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If you are going to pick on Italian gas station owners, just make sure you drive an EV.
Gas station owners in Italy went on strike in protest against the government, which they say is scapegoating them for high gas prices.
Italy, like many nations affected by the upheaval caused by Putin's invasion of Ukraine and the resultant skyrocketing of fuel prices, brought in subsidies to insulate its citizens from the worst of the economic fallout. Former prime minister Mario Draghi temporarily cut fuel taxes to keep the country's Vespas and Fiats chugging along -- but now there's a new sheriff in town.
Prime Minister Giorgia Meloni took over from Draghi in October, and her fiscal policy to nearly no one's surprise is a touch more bombastic. Her government not only decided to discontinue the tax cut in December, it also accused gas stations of speculative pricing to boot:
- Gas station owners instated strikes starting from 7 p.m. Tuesday lasting between 24 and 48 hours. Some stations put up signs to alert disgruntled, possibly stranded motorists, saying the strike was a "protest against the shameful, defamatory campaign" by the government.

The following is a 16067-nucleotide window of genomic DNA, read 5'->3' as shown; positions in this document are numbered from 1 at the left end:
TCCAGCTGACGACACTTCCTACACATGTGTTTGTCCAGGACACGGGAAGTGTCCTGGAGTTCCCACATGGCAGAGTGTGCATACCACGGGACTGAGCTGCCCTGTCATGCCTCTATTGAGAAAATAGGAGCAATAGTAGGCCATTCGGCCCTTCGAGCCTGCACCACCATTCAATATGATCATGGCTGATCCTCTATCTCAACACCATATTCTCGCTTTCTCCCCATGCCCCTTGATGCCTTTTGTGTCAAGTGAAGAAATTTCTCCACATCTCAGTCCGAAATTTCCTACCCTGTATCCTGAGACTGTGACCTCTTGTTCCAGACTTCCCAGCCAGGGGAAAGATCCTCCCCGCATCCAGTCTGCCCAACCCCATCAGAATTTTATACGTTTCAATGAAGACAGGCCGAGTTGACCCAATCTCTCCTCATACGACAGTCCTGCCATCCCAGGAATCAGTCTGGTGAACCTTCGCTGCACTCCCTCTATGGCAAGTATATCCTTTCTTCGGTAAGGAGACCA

- The strike has not majorly disrupted Italy's roads, according to Bloomberg, as the spat between Meloni and the gas station owners' unions has been noisy enough that drivers filled up on gas ahead of time.
Streikzeit! Italians weren't the only Europeans hit by transportation-related strikes this week. Berlin's Brandenburg airport canceled every flight due to take off or land there on Wednesday -- around 300 in total -- after airport employees and ground staff went on strike. Meanwhile, in the UK, where transportation and healthcare walkouts have abounded, Amazon workers went on strike for the first time ever in the country. What's the European equivalent of a Mexican wave?